It’s quite extraordinary how far women have managed to come in the professional world without really knowing how to do things properly. For example, knowing how to speak and wear high heels at the same time or dress appropriately and hold an audiences’ attention while the male gaze is focused elsewhere. But fear not. There’s a number of sympathetic leaders who are willing to dispense their advice and fill this obvious gap in our collective expertise.
Last week, a well-meaning chief executive, who was simply looking out for the podiatry health of all, was left flabbergasted at the absence of female brain power at a reverse-demo day for entrepreneurs.
Jorge Cortell, CEO of healthcare software Kanteron Systems, snapped a picture of a female attendee’s high heels, and posted it to his public Twitter account, along with the following tweet:
— Jorge Cortell (@jorgecortell) October 22, 2013
To his great surprise, Cortell received a number of critical responses to his message. He stands by his point which, by the way, was not a gendered attack at all. It was mere logic:
@daveambrose not sexist. Logical. Perhaps a man was wearing those. Would be equally absurd. High heels are STUPID, bad for your health.
— Jorge Cortell (@jorgecortell) October 23, 2013
The message that women need to stop being ‘stupid’ with their fashion choices was reiterated again this week. A 163-point memo titled “Presentation tips for women” prepared by leading international law firm Clifford Chance went viral after legal blog, Above the Law, attained the document and published it in full.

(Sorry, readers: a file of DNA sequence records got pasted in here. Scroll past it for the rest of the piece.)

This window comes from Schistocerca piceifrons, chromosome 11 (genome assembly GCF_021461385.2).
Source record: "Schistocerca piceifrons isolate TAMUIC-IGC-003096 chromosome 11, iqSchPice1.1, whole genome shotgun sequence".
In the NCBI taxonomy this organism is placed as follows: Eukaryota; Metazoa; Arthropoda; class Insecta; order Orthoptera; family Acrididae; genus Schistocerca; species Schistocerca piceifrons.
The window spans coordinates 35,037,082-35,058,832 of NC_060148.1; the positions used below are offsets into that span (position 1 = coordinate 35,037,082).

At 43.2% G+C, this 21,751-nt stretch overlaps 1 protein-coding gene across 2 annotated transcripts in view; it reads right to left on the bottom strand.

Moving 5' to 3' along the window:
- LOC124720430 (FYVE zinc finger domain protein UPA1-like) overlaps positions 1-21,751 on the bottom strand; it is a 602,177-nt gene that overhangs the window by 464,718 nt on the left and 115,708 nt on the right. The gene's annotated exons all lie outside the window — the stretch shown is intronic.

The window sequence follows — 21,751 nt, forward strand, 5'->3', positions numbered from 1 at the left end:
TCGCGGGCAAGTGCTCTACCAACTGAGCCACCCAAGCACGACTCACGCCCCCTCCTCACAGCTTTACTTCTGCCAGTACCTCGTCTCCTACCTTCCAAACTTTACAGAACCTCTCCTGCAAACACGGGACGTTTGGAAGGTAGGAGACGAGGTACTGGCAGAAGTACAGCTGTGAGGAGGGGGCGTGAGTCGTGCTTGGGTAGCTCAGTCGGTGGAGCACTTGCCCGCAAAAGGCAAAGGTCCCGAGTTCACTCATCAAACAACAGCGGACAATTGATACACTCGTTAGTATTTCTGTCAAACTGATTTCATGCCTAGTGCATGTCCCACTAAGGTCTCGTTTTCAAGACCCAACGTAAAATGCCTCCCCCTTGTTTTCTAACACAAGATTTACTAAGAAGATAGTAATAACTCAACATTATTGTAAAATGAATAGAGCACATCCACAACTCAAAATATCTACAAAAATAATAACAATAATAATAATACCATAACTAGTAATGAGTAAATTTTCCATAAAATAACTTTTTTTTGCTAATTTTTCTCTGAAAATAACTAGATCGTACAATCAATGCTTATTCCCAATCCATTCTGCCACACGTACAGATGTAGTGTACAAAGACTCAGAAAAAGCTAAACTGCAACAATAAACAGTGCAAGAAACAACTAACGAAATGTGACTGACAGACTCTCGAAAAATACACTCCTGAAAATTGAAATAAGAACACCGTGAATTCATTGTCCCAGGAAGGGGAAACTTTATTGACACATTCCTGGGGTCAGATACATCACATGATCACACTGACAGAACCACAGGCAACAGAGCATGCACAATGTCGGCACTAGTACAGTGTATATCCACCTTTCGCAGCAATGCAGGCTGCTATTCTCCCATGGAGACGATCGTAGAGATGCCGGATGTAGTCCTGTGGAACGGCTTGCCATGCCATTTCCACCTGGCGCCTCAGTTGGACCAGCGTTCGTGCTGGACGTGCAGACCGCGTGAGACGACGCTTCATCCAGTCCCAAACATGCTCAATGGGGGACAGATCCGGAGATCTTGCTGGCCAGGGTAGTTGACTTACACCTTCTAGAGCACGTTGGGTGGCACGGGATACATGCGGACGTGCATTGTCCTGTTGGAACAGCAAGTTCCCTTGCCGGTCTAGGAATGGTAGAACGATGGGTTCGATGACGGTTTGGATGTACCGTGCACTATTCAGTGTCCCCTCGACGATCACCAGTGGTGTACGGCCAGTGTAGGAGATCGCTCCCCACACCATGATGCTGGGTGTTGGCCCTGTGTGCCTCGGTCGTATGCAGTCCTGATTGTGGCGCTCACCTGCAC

The memo, compiled by the law firm’s Women’s Committee, contains a number of pertinent tips for female lawyers on everything from their voices to their fashion choices.
The firm told Above the Law that the memo represented a “personal perspective” from one of the firm’s heads but its wisdom might be handy for other women who work. (Or women who aspire to work, as soon as they have mastered the art of talking and wearing high heels at the same time.) Some of the tips within the five-page document include:
– No one heard Hillary the day she showed her cleavage
– Wear a suit, not your party outfit.
– Iron your shirt
– If wearing a skirt, make sure audience can’t see up it when sitting on the dais.
– Don’t giggle
– Think Lauren Bacall, not Marilyn Monroe
– Pretend you’re in moot court, not the high school cafeteria
– Lower the pitch – your voice is higher than it sounds
– Move your mouth when you speak
So there you have it. If you want to crack through that glass ceiling, simply make sure your buttons are done up, your shoes are flat, your shirts ironed, your voice is low and you treat professional presentations professionally. With such wisdom emanating from a market leading law firm it’s difficult to understand why the legal profession has any trouble retaining women in senior positions.